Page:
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    Oops my bad. I will be more careful in the future.
     
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  7. MissBadWolf

    MissBadWolf Member

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    The blue haired girl is not named Izzy. They are enough different to be different I think. That comment about delusions of grandeur was tongue in cheek, but I understand. If it was said by anyone else out of context, it might be offensive.
    I am the only one who can say that she has delusions of grandeur and get away with it I guess. I have walked a hundred plus miles in her shoes. Actually I do not know how many miles since I do not have a pedometer.
     
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  8. jannert

    jannert Who? Whooo? Staff Supporter Contributor

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    It's not that you think somebody has delusions of grandeur that was the problem—joking or not. She may well have delusions of grandeur. The problem is that you more or less identified her online ...with a close-up photo, unusual hair colour, town, place of work, name of colleagues, etc. Yikes.

    Even if you thought she was the most wonderful human on the planet, you would not want her to be identified ...unless you are prepared for a LOT of flack, including lawsuits.

    Yeah, by all means use people you know as models for stories BUT you need to ensure nobody can positively identify them. And that can get tricky.

    I've gone so far as to flip gender in one of my important characters. She is actually based on a guy I used to know well, but nobody reading my novel and knowing anything about me is going to figure out who that was. (I hope.) It was just his personality I made use of.
     
    Last edited: Aug 1, 2019
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  9. deadrats

    deadrats Contributor Contributor

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    I use real names and places with both my fiction and creative nonfiction. I honestly thought my fiction would never get published so maybe I was playing with fire a bit, but I'm honestly not all that worried. Some people don't read like at all. And I think the closer fiction gets to the truth, the better. I don't mean writing true stories and passing them off as fiction, but if you stick a real person into your stories it can make them seem more alive. Maybe name changes are a good thing, but the chances of publishing seemed so far off at the time that I kept a name and character pretty close to the real deal. Oops. Or maybe not because I did sell that story.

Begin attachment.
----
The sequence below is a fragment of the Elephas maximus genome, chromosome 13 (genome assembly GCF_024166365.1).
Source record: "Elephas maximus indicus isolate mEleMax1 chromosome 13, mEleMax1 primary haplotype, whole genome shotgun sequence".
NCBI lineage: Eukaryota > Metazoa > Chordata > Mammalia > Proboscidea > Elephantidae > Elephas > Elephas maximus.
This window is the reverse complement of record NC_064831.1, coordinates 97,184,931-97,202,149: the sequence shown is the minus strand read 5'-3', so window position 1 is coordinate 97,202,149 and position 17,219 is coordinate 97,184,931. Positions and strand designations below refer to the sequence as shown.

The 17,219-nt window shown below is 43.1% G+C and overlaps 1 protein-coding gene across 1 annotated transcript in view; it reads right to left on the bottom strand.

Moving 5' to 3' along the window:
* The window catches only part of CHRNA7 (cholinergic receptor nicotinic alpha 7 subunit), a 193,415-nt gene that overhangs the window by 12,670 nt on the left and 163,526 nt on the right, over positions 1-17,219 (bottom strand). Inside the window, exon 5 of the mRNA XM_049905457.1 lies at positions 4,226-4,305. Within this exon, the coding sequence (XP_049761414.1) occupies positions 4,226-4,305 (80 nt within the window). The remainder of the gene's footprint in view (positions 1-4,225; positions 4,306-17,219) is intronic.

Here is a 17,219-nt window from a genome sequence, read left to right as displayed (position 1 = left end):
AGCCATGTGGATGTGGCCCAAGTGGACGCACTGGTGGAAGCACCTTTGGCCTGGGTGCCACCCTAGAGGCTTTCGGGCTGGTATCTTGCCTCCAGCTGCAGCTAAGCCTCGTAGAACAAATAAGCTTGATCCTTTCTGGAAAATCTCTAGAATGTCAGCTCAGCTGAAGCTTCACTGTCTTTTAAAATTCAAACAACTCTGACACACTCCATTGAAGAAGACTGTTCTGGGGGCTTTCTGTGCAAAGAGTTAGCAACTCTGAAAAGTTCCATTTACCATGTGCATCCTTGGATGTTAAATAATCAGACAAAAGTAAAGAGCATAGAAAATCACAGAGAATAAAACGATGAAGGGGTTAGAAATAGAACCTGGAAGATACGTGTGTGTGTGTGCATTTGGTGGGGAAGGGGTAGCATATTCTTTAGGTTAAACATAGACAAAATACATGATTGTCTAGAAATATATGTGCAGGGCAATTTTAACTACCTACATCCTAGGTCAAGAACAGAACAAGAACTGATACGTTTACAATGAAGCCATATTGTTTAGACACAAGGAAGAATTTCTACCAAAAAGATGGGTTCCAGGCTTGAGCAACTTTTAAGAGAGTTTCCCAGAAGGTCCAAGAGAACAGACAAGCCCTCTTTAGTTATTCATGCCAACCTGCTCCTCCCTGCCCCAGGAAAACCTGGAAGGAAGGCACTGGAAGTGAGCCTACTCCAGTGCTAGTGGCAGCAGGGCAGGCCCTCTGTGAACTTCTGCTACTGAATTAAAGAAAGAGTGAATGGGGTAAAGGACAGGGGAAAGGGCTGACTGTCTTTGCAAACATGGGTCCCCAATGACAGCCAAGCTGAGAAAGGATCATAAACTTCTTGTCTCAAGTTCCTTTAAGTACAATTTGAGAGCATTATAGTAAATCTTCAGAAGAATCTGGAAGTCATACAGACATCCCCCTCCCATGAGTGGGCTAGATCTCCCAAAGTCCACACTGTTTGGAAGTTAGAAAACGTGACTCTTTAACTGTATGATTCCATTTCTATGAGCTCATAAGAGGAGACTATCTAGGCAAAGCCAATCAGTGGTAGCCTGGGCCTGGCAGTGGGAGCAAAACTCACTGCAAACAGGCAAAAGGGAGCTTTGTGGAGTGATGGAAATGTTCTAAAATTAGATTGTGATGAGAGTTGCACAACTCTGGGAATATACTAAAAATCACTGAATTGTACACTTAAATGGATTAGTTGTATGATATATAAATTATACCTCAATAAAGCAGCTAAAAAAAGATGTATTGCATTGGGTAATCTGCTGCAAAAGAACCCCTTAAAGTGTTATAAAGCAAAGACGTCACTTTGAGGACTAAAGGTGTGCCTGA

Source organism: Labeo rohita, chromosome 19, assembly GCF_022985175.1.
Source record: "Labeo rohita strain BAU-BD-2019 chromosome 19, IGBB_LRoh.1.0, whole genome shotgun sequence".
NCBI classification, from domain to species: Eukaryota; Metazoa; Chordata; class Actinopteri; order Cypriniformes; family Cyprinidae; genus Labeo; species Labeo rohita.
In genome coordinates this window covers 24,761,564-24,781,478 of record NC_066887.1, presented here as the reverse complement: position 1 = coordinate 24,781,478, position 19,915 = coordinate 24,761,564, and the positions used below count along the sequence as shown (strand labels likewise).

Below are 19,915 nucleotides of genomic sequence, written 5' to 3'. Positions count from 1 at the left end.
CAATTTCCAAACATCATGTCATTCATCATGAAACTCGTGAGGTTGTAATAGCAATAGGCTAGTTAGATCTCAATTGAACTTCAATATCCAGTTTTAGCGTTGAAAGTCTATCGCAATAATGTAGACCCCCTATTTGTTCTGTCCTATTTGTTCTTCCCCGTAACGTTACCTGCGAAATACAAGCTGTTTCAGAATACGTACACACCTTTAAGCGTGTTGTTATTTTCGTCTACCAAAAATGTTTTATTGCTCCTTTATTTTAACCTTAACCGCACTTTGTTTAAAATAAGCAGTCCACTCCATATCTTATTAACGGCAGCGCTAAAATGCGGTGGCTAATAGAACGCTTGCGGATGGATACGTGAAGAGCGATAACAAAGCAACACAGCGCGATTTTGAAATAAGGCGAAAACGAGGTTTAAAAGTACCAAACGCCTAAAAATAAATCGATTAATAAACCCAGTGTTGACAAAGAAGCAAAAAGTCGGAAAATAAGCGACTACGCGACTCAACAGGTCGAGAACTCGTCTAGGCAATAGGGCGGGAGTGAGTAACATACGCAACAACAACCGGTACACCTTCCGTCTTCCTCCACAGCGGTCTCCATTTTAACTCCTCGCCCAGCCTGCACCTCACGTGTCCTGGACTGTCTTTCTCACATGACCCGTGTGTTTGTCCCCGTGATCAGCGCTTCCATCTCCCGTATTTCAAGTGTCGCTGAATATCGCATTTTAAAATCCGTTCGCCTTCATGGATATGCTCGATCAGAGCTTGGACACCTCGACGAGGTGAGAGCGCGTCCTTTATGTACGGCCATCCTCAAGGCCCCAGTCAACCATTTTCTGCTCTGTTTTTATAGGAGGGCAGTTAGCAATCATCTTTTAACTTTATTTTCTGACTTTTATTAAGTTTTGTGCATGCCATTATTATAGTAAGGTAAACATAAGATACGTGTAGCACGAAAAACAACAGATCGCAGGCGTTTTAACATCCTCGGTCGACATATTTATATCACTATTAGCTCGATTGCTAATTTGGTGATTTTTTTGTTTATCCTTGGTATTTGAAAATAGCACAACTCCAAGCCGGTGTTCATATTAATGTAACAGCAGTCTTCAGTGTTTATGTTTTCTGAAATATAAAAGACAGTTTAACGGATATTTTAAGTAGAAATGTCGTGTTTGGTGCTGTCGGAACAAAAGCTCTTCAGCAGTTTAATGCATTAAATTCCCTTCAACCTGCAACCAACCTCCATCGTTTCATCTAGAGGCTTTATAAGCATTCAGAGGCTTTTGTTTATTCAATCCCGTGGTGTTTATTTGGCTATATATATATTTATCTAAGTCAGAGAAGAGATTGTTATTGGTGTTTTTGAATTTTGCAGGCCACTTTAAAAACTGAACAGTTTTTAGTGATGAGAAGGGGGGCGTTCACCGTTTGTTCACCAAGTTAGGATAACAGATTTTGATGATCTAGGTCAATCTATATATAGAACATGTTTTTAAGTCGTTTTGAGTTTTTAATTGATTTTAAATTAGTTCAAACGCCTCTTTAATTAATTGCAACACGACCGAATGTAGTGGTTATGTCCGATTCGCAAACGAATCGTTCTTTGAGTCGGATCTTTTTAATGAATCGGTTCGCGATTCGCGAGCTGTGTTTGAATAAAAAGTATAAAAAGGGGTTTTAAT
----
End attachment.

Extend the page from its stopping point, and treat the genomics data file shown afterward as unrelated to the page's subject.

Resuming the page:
I also write a good amount of creative nonfiction. This can get tricky because a lot of places won't let you change names and locations. There are ways to write around these sort of things, but you can't just call Dave Bob. It still has to remain nonfiction. I had to get permission from the publisher to use a lover's nickname from one place. And I think it's common practice with creative nonfiction to keep even the small details accurate. I worry about getting published and readers far more than I do about lawsuits.
     
  10. Foxxx

    Foxxx The Debonair Contributor

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    Yup, just be careful in the future! Issues of privacy are really worth studying even if you only bother attaining a lay-man's knowledge. It will help keep yourself protected, and others.

    Things get a little trickier if you're doing journalism or writing non-fiction. Journalists are generally the most protected from backlash; it's their job to report the news, so long as nobody requested to be anonymous, and so long as it's clearly of benefit to the broader community (the name and photo of the suspect who robbed a gas station at gunpoint that morning, for instance).

    Regarding fiction, as Deadrats said, I guess that's a matter of how much you fear a lawsuit. I actually don't know how a publisher might react if they discovered that everyone and every place in your novel was real. Maybe they wouldn't care if you were writing about something from 10-20 years ago. Maybe it would somehow be in breach of your contract. Maybe there is some clause that exempts them from responsibility in the case of a lawsuit, so long as they were unaware. If I'm not mistaken, the person initiating such a lawsuit has to be able to prove there were "damages" which isn't always easy to do, so maybe it wouldn't even matter.

    Anyway, you get the point. Good luck with your writing!
     
    Last edited: Aug 1, 2019